Format

Send to

Choose Destination
Nutr Neurosci. 2020 Jan 3:1-11. doi: 10.1080/1028415X.2019.1707396. [Epub ahead of print]

The effect of vitamin D and calcium supplementation on inflammatory biomarkers, estradiol levels and severity of symptoms in women with postpartum depression: a randomized double-blind clinical trial.

Author information

1
Nutrition and Metabolic Diseases Research Center, Ahvaz Jundishapur University of Medical Sciences, Ahvaz, Iran.
2
Department of Nutrition, Shoushtar Faculty of Medical Sciences, Shoushtar, Iran.
3
Department of Clinical Nutrition, School of Nutrition and Food Science, Food Security Research Center, Isfahan University of Medical Sciences, Isfahan, Iran.
4
Department of Nutrition, School of Para-medicine Sciences, Ahvaz Jundishapur University of Medical Sciences, Ahvaz, Iran.
5
Department of Epidemiology and Biostatistics, Ahvaz Jundishapur University of Medical Science, Ahvaz, Iran.
6
Education Development Center, Ahvaz Jundishapur University of Medical Sciences, Ahvaz, Iran.
7
Department of Pharmacology, School of Pharmacy, Ahvaz Jundishapur University of Medical Sciences, Ahvaz, Iran.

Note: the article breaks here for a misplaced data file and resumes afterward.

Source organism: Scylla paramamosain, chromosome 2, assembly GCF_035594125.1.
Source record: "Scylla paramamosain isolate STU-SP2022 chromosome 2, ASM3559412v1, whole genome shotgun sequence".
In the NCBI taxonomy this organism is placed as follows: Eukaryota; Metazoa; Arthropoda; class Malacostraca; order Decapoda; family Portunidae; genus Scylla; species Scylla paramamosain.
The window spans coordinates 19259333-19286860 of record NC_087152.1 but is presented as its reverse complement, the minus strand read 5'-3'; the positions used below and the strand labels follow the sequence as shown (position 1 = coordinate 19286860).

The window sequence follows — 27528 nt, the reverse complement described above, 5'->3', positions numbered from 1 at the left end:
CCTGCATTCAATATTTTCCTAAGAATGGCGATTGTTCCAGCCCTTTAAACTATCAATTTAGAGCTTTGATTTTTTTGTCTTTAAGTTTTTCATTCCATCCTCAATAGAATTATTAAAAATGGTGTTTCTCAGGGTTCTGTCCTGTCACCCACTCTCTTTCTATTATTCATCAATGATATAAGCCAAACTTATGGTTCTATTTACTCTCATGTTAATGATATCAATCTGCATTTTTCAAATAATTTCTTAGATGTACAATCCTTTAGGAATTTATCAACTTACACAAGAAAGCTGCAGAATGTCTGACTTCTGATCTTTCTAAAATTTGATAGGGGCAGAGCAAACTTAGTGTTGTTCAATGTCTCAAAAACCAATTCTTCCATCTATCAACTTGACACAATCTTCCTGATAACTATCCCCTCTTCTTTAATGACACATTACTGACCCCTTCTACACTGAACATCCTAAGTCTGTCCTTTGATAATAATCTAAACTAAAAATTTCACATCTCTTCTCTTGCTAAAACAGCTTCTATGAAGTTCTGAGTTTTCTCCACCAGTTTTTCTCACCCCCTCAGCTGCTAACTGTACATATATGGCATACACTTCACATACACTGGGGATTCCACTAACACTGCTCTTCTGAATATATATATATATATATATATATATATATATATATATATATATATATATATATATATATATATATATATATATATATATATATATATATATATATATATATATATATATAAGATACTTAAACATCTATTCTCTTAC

Abstract

Objectives: Postpartum depression (PPD) is a major depressive disorder. Vitamin D deficiency may play a role in PPD pathogenesis. This study was designed to determine the effect of vitamin D and calcium supplementation on the severity of symptoms and some related inflammatory biomarkers in women with PPD.Materials and Methods: Eighty-one women with a PPD score >12 participated in this study. A total of 27 patients were randomly assigned into three groups (1:1:1 ratio) to receive either 50,000 IU vitamin D3 fortnightly + 500 mg calcium carbonate daily; or 50,000 IU vitamin D3 fortnightly + placebo of calcium carbonate daily, or placebo of vitamin D3 fortnightly + placebo of calcium carbonate daily (placebo group) for 8 weeks. At the baseline and end of the study, the severity score of PPD, levels of 25-hydroxy vitamin D, calcium, tumor necrosis factor-alpha (TNFα), interleukin 6 (IL6) and estradiol were measured.Results: The PPD score had more reduction in the vitamin D + calcium and vitamin D + calcium placebo groups than that of the placebo group (-1.7 ± 3.44, -4.16 ± 5.90 and 0.25 ± 2.81, respectively; p = 0.008). The effect of vitamin D on the PPD score was larger when vitamin D was given alone than given together with calcium (p = 0.042 and p = 0.004, respectively). No significant differences in estradiol, IL6 and TNFα were observed between the three groups.Discussion: Vitamin D may be effective in improving the clinical symptoms of PPD; however, the mechanism of the effect might not entirely operate through inflammatory and/or hormonal changes.

KEYWORDS:

Vitamin D; depression; estradiol; high sensitive C-reactive protein; inflammatory mediators; interleukin 6; postpartum; tumor necrosis factor-alpha

Supplemental Content

Full text links

Icon for Taylor & Francis
Loading ...
Support Center